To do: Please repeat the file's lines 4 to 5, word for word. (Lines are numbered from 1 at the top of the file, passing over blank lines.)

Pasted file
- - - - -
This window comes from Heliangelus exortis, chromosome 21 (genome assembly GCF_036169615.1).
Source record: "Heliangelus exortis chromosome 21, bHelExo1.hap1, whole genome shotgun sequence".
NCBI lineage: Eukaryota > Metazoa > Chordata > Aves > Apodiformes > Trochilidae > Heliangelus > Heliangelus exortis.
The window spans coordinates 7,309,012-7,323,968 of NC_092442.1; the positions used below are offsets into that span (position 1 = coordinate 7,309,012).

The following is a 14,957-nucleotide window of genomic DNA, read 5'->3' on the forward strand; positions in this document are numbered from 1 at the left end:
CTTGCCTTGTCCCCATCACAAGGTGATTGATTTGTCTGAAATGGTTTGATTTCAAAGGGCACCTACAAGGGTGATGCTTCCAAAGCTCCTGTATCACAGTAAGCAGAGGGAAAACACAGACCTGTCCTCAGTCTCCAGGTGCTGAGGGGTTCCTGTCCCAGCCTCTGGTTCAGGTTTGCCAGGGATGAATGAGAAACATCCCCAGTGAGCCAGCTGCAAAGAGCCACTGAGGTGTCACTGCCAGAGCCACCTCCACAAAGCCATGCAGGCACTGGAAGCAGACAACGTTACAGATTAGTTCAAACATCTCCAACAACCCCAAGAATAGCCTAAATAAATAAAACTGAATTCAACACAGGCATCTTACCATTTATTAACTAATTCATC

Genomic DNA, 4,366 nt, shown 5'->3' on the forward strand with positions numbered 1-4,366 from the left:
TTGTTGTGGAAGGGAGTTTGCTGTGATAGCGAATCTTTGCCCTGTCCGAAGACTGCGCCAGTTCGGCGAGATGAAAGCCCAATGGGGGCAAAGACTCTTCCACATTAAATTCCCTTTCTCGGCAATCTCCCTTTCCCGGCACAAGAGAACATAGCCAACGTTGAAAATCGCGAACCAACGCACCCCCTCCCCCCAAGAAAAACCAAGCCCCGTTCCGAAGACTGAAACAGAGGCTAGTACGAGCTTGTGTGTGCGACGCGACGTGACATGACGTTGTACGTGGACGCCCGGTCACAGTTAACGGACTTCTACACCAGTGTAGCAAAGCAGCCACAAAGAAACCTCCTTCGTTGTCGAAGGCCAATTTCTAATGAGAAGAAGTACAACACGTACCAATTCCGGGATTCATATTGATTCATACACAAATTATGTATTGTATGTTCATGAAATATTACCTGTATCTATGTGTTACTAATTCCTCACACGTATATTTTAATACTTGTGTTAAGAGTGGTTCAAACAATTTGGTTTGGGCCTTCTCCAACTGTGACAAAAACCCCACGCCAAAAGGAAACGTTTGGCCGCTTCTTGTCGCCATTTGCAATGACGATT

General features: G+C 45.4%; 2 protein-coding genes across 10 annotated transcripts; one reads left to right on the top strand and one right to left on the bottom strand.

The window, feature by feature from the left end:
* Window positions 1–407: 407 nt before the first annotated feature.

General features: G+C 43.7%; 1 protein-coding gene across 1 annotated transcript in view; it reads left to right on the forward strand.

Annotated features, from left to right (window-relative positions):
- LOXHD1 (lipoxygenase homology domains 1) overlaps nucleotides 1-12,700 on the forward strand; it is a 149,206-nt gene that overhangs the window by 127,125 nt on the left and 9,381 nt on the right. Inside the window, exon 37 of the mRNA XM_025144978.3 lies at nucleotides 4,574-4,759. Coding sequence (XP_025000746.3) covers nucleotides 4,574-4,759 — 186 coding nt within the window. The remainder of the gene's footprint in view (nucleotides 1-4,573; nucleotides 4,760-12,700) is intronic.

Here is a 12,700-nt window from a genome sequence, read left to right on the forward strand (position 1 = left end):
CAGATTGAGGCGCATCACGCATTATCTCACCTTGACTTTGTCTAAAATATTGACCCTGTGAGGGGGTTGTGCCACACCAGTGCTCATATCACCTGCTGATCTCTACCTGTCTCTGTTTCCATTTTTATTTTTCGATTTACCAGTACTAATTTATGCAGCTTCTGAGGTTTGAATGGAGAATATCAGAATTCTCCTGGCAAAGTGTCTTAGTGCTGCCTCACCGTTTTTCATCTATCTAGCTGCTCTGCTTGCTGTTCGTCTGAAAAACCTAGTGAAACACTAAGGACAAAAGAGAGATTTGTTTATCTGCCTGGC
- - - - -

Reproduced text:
The window spans coordinates 7,309,012-7,323,968 of NC_092442.1; the positions used below are offsets into that span (position 1 = coordinate 7,309,012).

The following is a 14,957-nucleotide window of genomic DNA, read 5'->3' on the forward strand; positions in this document are numbered from 1 at the left end: